He peered into cabinet.
"Dunno," he shrugged. "Who's Tom Riddle?"
She pursed her lips.
"That's a very good question."
(November 14, 1992)
She ignores the book for well over a month before deciding to try again.
I have a few questions for you, Tom, she begins, crossing her ankles beneath her chair.
There you are, he writes back. Thought you might've gotten scared.
She wrinkles her nose.
Why would I have been scared?
Well, meeting like this is awfully strange, he replies. But I'm harmless, I promise.
Something like unease prickles at her skin.
You said you have questions?
She hesitates before answering.
Yes. How old are you?
Sixteen, but I've been stuck in here for a rather long time, so I feel much older.
She chews on the end of her pen.
Stuck? How do you mean?
His response takes longer this time.
I was a bit too ambitious and mucked about with the wrong book in the library, is the short of it. Next thing I knew, I had become a…shade, I suppose. Like a ghost.
She arches an eyebrow.
Was this book in the Restricted Section?
Sounds like Dark magic, she observes pointedly.
Oh, it was, he says. But don't worry, Hermione—I learned my lesson.
Tom Marvolo Riddle was easy to talk to—he was charming and funny and always responded to her with alacrity, imparting wisdom and wit in equal measure.
She should have been desirous of his friendship.
She should have craved his attention, if not his affection.
She should have adored him—every aspect of his character was practically preternaturally perfect, after all—and yet—and yet—
She did not trust it.
She did not trust him.
She avoided any and all discussions that might have linked her to Harry, to Ron, to the Weasleys or to Dumbledore or even to her own parents; she leafed through yearbooks, wrote to the Ministry for public records, searched tirelessly for an answer about who, exactly, Tom Riddle had become.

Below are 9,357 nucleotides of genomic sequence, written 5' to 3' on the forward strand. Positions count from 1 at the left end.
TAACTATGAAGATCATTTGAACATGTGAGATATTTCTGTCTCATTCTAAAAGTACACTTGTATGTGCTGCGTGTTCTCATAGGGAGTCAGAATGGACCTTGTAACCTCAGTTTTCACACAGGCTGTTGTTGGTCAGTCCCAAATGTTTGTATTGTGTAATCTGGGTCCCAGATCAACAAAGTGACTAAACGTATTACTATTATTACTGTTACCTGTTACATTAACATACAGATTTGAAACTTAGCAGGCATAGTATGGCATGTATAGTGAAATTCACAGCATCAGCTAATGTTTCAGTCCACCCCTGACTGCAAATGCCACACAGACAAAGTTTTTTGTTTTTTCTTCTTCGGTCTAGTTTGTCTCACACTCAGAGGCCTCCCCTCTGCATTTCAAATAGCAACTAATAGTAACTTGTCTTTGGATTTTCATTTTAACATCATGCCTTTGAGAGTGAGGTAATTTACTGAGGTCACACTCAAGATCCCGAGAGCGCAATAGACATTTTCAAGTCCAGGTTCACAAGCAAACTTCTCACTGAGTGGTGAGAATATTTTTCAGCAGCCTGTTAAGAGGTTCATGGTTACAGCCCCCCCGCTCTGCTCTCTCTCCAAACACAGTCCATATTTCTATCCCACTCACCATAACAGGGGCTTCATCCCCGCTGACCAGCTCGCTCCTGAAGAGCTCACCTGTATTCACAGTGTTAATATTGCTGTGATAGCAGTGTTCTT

He had graduated from Hogwarts in 1945.
He had applied for the Defense Against the Dark Arts teaching position.
He had taken an unlikely job—menial in nature—at a shop in Knockturn Alley.
And then he had vanished.
(April 19, 1993)
He broaches the subject of her reticence on a Monday.
You don't like me very much, do you?
She stares at her inkwell, brass hinges locked open, rippling liquid surface all reflective charcoal swirls on honey-thick obsidian—
I don't know you, she writes back warily. You're a stranger.
We've been talking for months.
Yes, she concedes, but you're…evasive. You manage to say quite a lot without saying anything at all.
Several minutes pass before he responds; she counts them, second by second, studies her unpolished fingernails and follows the spangled silver hands on her wristwatch.
How old are you, Hermione?
Perturbed—and unable to articulate why—she glances furtively around the nearly empty common room.
Thirteen, she replies. I'll be fourteen in September. Why?
You seem older. Can I ask you where you found my diary? I feel a bit silly for not inquiring sooner.
She settles back into a crimson velvet armchair; she curls her feet up and under her legs, reaches for a tartan wool blanket, and lays it across her thighs. She thinks. She dismisses the idea of lying. She bites her lip. She thinks. She responds.
Someone dropped it in my bag. During a rather ridiculous altercation between two grown men in a bookshop. I think I know who it was—not a lot of suspects if it was intentional, which I emphatically believe it was—and that's actually why you might have thought that I was being…distant. It's simple, though: I cannot begin to understand his motives—the man who gave me your diary, I mean—until I begin to understand what you are and what you can do. Does that make sense?